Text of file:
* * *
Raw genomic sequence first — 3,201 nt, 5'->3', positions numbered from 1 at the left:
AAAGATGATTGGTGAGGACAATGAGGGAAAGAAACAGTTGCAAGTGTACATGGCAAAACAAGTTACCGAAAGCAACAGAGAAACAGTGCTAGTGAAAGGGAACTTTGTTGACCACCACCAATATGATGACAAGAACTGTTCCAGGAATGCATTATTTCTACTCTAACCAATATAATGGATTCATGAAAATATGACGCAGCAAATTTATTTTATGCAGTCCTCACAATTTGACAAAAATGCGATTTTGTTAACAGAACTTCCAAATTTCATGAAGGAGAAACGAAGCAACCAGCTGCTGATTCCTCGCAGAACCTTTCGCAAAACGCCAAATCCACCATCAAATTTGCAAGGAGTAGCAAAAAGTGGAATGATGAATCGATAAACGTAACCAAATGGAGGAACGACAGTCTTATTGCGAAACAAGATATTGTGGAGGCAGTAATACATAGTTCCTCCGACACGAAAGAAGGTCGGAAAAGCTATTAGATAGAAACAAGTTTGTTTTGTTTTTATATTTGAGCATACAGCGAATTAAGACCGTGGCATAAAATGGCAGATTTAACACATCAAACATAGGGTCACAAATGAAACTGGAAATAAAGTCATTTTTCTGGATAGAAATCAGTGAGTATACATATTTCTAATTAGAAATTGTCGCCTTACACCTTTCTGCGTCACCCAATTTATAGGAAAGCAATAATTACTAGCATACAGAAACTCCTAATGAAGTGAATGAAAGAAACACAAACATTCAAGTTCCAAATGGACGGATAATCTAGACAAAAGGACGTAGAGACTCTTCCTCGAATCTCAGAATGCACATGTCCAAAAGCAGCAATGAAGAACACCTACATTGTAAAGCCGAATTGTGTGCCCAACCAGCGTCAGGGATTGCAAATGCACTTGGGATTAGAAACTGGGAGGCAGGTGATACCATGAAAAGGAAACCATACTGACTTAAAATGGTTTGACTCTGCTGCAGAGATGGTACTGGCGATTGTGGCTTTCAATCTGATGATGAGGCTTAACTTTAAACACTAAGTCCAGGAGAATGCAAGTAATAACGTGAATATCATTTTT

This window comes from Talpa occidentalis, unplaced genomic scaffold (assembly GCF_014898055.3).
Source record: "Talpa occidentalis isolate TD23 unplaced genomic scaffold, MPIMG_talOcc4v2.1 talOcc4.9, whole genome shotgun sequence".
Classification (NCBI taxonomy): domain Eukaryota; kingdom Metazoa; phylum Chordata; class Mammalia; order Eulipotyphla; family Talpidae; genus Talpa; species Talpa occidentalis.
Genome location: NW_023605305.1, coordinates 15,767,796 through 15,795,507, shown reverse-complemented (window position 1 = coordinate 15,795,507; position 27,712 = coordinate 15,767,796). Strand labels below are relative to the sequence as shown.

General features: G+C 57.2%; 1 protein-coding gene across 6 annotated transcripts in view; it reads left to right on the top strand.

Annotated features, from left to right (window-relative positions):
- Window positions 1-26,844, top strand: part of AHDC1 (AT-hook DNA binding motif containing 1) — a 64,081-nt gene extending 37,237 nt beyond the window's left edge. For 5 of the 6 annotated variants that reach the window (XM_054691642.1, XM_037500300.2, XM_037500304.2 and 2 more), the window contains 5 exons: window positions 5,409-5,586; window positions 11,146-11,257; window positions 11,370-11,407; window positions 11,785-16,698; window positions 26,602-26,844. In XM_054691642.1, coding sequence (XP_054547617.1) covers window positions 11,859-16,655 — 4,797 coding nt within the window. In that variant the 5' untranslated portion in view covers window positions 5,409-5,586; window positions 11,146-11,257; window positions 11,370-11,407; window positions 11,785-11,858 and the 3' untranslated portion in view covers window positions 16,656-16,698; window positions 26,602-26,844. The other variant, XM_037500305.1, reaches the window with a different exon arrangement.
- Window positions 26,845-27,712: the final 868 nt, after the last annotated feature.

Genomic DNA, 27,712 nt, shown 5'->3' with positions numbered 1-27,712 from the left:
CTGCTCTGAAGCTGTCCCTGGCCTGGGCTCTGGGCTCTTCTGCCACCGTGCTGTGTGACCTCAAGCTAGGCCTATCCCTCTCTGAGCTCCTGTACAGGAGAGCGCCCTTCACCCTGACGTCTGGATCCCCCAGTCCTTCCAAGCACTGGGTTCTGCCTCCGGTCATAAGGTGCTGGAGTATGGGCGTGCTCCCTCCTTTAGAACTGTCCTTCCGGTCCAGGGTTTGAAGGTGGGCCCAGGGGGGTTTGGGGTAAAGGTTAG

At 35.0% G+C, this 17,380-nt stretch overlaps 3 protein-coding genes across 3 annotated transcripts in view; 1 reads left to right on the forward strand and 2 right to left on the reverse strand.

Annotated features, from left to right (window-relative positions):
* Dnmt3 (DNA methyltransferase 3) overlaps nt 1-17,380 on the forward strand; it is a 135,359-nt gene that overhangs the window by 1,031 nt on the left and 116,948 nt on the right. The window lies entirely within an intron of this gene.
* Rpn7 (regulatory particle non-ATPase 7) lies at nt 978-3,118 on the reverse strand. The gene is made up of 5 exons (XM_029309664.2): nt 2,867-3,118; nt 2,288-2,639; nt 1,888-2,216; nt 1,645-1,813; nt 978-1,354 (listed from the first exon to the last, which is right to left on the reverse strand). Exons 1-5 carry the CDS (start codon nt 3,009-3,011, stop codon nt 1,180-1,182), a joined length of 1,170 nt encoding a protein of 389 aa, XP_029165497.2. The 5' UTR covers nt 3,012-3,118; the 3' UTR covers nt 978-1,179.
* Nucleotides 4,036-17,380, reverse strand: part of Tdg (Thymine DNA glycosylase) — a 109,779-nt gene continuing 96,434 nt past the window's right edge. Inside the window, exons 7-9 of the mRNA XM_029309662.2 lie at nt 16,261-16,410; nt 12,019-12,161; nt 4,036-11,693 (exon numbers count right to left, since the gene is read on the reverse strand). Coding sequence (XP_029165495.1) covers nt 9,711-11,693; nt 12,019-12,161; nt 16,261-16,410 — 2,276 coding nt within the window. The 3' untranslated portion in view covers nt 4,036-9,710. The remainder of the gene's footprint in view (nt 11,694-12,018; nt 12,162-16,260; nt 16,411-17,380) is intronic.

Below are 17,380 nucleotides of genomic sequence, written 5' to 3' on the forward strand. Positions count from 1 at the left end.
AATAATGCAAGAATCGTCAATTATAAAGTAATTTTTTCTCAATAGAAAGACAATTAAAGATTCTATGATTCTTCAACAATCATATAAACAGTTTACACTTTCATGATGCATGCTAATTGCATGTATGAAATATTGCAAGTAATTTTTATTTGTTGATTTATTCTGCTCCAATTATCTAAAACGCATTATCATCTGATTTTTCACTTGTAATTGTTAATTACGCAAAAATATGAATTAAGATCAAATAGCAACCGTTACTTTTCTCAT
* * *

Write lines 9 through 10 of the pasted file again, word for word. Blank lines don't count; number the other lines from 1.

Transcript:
- Window positions 1-26,844, top strand: part of AHDC1 (AT-hook DNA binding motif containing 1) — a 64,081-nt gene extending 37,237 nt beyond the window's left edge. For 5 of the 6 annotated variants that reach the window (XM_054691642.1, XM_037500300.2, XM_037500304.2 and 2 more), the window contains 5 exons: window positions 5,409-5,586; window positions 11,146-11,257; window positions 11,370-11,407; window positions 11,785-16,698; window positions 26,602-26,844. In XM_054691642.1, coding sequence (XP_054547617.1) covers window positions 11,859-16,655 — 4,797 coding nt within the window. In that variant the 5' untranslated portion in view covers window positions 5,409-5,586; window positions 11,146-11,257; window positions 11,370-11,407; window positions 11,785-11,858 and the 3' untranslated portion in view covers window positions 16,656-16,698; window positions 26,602-26,844. The other variant, XM_037500305.1, reaches the window with a different exon arrangement.
- Window positions 26,845-27,712: the final 868 nt, after the last annotated feature.